In the back-and-forth over Kavanaugh and other SCOTUS-related talk this week, I saw the name of a senator weighing in that make the bile rise, so I wrote about it at New York:
Personally, I wasn’t a big fan of the lurch toward impeachment of Brett Kavanaugh that some Democrats made over the weekend. And I’m at least ambivalent about the court-packing schemes that Pete Buttigieg and others have embraced. But in both cases we don’t need any lectures from Republican officeholders about respect for precedents involving the judicial branch — not unless they are willing to admit their party denied President Obama’s SCOTUS nominee Merrick Garland the hearings and confirmation vote he deserved.
And of all the Republicans who need to keep a low profile on this issue, I’d put Missouri’s young semi-theocratic Senator Josh Hawley near the top of my list. Yet here he is telling The Hill he’s terrified for the Constitution:
“’You know, they want to impeach Justice Kavanaugh, they want to pack the Supreme Court, I mean talk about destroying any institution they can’t control. It’s really unbelievable. This is a Democrat party that increasingly is at war with the American constitution,’ Hawley said.”
Last time I looked, both impeachment of judges and Congress’ power to regulate the size of the federal courts were right there in the constitution. I’m sure Hawley, a Yale Law School grad and a very bright boy, knows that. So maybe he is referring to that hazy concept, the spirit of the constitution?
“'[Democrats are] willing to destroy an entire branch of government, the independent judiciary; they want to destroy it why? Because it won’t rule the way they want it too. I mean is there anything more dangerous to constitutional government than that way of thinking.'”
I dunno, senator. I’d say this way of thinking is pretty inimical to constitutional government, too:
“Scripture teaches that political government is mandated by God for his service and is one means by which the enthroned Christ carries out his rule….
“These things together tell us something quite important about what government is for, and what Christians should be trying to do with it and with politics. Government serves Christ’s kingdom rule; this is its purpose. And Christians’ purpose in politics should be to advance the kingdom of God — to make it more real, more tangible, more present.”
That was Hawley in 2012. If that’s too long ago to be considered relevant (I don’t think it is, at all), there’s this reflection on constitutional liberty from a speech he made earlier this year:
“Perhaps the most eloquent contemporary statement of Pelagian freedom appears in an opinion from the United States Supreme Court, in a passage written by former Justice Anthony Kennedy. In 1992, in a case called Casey v. Planned Parenthood of Southeastern Pennsylvania, he wrote this: ‘At the heart of liberty is the right to define one’s own concept of existence, of meaning, of the universe, and of the mystery of human life.’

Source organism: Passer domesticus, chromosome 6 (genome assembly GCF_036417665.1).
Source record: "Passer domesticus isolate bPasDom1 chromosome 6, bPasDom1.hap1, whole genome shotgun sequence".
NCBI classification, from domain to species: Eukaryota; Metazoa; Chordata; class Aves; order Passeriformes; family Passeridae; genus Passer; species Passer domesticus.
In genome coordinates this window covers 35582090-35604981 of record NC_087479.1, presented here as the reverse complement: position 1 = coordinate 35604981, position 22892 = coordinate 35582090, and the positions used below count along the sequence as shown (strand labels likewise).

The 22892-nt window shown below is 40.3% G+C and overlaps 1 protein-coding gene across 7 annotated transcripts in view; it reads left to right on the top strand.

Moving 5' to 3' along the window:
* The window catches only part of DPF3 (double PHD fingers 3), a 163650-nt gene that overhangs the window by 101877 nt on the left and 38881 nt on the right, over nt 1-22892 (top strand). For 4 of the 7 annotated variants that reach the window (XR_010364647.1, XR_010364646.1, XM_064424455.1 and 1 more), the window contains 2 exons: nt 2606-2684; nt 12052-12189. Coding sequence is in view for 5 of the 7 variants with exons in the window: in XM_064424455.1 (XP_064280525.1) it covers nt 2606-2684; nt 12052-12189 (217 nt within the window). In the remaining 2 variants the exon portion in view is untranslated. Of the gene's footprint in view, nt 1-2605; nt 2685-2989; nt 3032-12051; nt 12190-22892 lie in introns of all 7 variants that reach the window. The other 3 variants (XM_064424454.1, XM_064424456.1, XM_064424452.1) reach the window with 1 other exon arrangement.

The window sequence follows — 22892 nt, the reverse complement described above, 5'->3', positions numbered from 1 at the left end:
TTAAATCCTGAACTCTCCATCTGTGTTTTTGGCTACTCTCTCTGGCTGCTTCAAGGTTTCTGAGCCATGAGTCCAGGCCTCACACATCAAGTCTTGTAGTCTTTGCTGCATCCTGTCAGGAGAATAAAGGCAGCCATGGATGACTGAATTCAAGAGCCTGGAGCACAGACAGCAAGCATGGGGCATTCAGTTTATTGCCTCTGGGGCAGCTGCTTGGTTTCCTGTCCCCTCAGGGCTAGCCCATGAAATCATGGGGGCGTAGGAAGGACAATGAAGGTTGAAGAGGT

“It’s the Pelagian vision. Liberty is the right to choose your own meaning, define your own values, emancipate yourself from God by creating your own self. Indeed, this notion of freedom says you can emancipate yourself not just from God but from society, family, and tradition.”
I’d say treating the idea of individual liberty as the devilish reflection of an ancient heresy professing the perfectibility of human nature is more than a little hostile to the spirit of the constitution.
Perhaps a clue to Hawley’s strange attitude on this subject is that he likes to use the self-identifying label of “constitutional conservative.” This particular code-term, which was briefly in fashion at the height of the Tea Party Movement, is actually pretty radical, as I explained in 2014:
“It basically holds that a governing model of strictly limited (domestic) government that is at the same time devoted to the preservation of ‘traditional culture’ is the only legitimate governing model for this country, now and forever, via the divinely inspired agency of the Founders. That means democratic elections, the will of the majority, the need to take collective action to meet big national challenges, the rights of women and minorities, the empirical data on what works and what doesn’t–all of those considerations and more are so much satanic or ‘foreign’ delusions that can and must be swept aside in the pursuit of a Righteous and Exceptional America.”
That sounds like Josh Hawley, all right, who in 2018 had this to say about his wicked country:
“Excerpts of an audio tape have leaked of Hawley speaking to a conclave of Christian-right activists in December that’s more than a little out there, blaming the scourge of human trafficking on the sexual revolution of the 1960s and ’70s. Sexual freedom leads to sexual slavery, he explained.
“’It ends in the slavery and exploitation of young women. It will destroy our families,’ he said, per the Kansas City Star. ‘You know what I’m talking about, the 1960s, 1970s, it became commonplace in our culture among our cultural elites, Hollywood, and the media, to talk about, to denigrate the biblical truth about husband and wife, man and woman.'”
Yes, that’s the sort of thinking that has made Hawley the poster boy for a sinister sort of post-Trumpian conservatism that tends to pursue authoritarian means to achieving its godly ends.